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Technical Paper

Spin-Up Studies of the Space Shuttle Orbiter Main Gear Tire

One of the factors needed to describe the wear behavior of the Space Shuttle Orbiter main gear tires is their behavior during the spin-up process. An experimental investigation of tire spin-up processes was conducted at the NASA Langley Research Center's Aircraft Landing Dynamics Facility (ALDF). During the investigation, the influence of various parameters such as forward speed and sink speed on tire spin-up forces were evaluated. A mathematical model was developed to estimate drag forces and spin-up times and is presented. The effect of prerotation was explored and is discussed. Also included is a means of determining the sink speed of the orbiter at touchdown based upon the appearance of the rubber deposits left on the runway during spinup.
Technical Paper

Shuttle Landing Runway Modification to Improve Tire Spin-Up Wear Performance

Landings of the Space Shuttle Orbiter at 200 knot speeds on the rough, grooved Kennedy Space Center runway have encountered greater than anticipated tire wear, which resulted in limiting landings on that runway to crosswinds of 10 knots or less. The excessive wear stems from wear caused during the initial tire touchdown spin-up. Tire spin-up wear tests have been conducted on a simulated KSC runway surface modified by several different techniques in an effort to reduce spin-up wear while retaining adequate wet cornering coefficients for directional control. The runway surface produced by a concrete smoothing machine using cutters spaced 1 3/4 blades per centimeter was found to give adequate wet cornering while limiting spin-up wear to that experienced in spinups on smooth concrete.
Technical Paper

The Effect of Runway Surface and Braking on Shuttle Orbiter Main Gear Tire Wear

In 1988, a 1067 m long touchdown zone on each end of the Kennedy Space Center (KSC) Shuttle Landing Facility (SLF) was modified from its original heavy-broom finish with transverse grooves configuration to a longitudinal corduroy surface texture with no transverse grooves. The intent of this modification was to reduce the spin-up wear on the Orbiter main gear tires and provide for somewhat higher crosswind capabilities at that site. The modification worked well, so it was proposed that the remainder of the runway be modified as well to permit even higher crosswind landing capability. Tests were conducted at the NASA Langley Aircraft Landing Dynamics Facility (ALDF) to evaluate the merit of such a modification. This paper discusses the results of these tests, and explains why the proposed modification did not provide the expected improvement and thus was not implemented.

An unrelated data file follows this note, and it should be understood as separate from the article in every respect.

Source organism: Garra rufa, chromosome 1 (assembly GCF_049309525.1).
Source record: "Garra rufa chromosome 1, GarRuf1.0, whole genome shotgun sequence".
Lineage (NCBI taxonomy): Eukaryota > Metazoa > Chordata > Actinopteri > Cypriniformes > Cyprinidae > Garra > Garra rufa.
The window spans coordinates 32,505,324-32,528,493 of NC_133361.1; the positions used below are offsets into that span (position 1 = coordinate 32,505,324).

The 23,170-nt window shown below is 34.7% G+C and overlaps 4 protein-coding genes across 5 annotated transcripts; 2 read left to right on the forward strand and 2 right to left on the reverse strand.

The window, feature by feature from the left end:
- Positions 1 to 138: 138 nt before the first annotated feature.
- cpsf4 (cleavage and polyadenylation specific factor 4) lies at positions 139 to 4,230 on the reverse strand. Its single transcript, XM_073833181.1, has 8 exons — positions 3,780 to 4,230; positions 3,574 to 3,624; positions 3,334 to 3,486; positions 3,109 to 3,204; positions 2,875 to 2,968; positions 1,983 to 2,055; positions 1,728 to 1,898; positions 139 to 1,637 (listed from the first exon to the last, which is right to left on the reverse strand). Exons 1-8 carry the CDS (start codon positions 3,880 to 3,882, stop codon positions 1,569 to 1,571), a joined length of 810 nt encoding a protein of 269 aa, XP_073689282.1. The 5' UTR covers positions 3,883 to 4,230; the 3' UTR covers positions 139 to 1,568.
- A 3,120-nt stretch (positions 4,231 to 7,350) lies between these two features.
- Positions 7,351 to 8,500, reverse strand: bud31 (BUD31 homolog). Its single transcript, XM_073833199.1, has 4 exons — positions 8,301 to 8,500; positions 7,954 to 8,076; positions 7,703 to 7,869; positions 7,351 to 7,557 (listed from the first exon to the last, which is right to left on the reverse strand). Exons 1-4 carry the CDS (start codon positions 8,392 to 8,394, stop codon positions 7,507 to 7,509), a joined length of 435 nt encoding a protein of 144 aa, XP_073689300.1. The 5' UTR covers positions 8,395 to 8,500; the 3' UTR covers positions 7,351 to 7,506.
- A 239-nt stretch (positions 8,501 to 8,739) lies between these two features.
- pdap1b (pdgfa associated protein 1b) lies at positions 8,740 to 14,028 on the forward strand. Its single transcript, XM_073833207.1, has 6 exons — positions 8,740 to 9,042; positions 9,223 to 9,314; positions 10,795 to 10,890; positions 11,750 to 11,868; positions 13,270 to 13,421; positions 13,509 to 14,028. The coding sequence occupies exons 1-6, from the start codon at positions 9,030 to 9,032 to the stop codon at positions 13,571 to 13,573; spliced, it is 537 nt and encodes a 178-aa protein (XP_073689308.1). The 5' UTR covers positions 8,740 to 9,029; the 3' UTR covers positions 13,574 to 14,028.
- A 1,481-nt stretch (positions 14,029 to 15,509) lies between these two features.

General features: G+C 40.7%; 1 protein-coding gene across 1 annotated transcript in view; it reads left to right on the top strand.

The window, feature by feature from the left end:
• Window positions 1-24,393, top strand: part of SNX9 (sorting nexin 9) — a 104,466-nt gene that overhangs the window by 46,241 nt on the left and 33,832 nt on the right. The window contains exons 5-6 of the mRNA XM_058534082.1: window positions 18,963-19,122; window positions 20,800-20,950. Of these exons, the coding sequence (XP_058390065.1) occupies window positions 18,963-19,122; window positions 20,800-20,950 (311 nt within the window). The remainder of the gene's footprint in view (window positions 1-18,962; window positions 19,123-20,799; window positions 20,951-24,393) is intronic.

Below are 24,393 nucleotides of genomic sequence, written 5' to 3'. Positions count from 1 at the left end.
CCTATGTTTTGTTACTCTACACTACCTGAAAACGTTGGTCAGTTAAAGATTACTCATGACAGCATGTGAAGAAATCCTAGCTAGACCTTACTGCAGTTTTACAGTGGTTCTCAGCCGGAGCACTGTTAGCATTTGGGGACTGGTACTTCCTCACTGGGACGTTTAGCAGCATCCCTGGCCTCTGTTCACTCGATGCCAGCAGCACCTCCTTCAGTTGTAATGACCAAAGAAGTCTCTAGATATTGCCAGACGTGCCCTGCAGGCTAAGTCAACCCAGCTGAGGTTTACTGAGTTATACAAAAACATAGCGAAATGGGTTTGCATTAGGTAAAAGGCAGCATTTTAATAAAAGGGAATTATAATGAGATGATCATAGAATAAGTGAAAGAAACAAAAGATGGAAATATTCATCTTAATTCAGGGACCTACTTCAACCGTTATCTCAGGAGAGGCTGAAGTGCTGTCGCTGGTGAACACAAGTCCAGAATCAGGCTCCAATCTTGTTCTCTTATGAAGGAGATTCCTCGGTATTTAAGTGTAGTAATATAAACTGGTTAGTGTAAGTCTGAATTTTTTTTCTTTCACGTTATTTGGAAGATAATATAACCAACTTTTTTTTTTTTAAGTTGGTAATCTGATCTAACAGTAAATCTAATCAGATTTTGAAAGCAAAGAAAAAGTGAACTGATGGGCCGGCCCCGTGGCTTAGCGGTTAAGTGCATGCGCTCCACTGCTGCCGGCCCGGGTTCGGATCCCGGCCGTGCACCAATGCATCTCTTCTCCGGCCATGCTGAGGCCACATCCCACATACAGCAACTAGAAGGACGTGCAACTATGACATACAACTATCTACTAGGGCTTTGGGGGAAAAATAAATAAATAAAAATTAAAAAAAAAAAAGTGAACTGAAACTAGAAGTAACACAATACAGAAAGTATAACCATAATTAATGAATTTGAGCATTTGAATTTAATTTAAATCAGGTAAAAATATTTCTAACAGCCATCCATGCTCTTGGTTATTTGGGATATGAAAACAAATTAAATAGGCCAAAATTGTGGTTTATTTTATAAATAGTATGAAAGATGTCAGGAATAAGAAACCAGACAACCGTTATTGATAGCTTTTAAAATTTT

Technical Paper

Cornering and Wear Behavior of the Space Shuttle Orbiter Main Gear Tire

One of the factors needed to describe the handling characteristics of the Space Shuttle Orbiter during the landing rollout is the response of the vehicle's tires to variations in load and yaw angle. An experimental investigation of the cornering characteristics of the Orbiter main gear tires was conducted at the NASA Langley Research Center Aircraft Landing Dynamics Facility. This investigation compliments earlier work done to define the Orbiter nose tire cornering characteristics. In the investigation, the effects of load and yaw angle were evaluated by measuring parameters such as side load and drag load, and obtaining measurements of aligning torque. Because the tire must operate on an extremely rough runway at the Shuttle Landing Facility at Kennedy Space Center (KSC), tests were also conducted to describe the wear behavior of the tire under various conditions on a simulated KSC runway surface. Mathematical models for both the cornering and the wear behavior are discussed.
Technical Paper

F-106B Airplane Active Control Landing Gear Drop Test Performance

Aircraft dynamic loads and vibrations resulting from landing impact and from runway and taxiway unevenness are recognized as significant factors in causing fatigue damage, dynamic stress on the airframe, crew and passenger discomfort, and reduction of the pilot's ability to control the aircraft during ground operations. One potential method for improving operational characteristics of aircraft on the ground is the application of active-control technology to the landing gear to reduce ground loads applied to the airframe. An experimental investigation was conducted on a series-hydraulic active control nose gear. The experiments involved testing the gear in both passive and active control modes. Results of this investigation show that a series-hydraulically controlled gear is feasible and that such a gear is effective in reducing the loads transmitted by the gear to the airframe during ground operations.
Technical Paper

The Generation of Tire Cornering Forces in Aircraft with a Free-Swiveling Nose Gear

Various conditions can cause an aircraft to assume a roll or tilt angle on the runway, causing the nose tire(s) to produce significant uncommanded cornering forces if the nose gear is free to swivel. An experimental investigation was conducted using a unique towing system to measure the cornering forces generated by a tilted aircraft tire. The effects of various parameters on these cornering forces including tilt angle, trail, rake angle, tire inflation pressure, vertical load, and twin-tire configuration were evaluated. Corotating twin-tires produced the most severe cornering forces due to tilt angle. A discussion of certain design and operational considerations is included.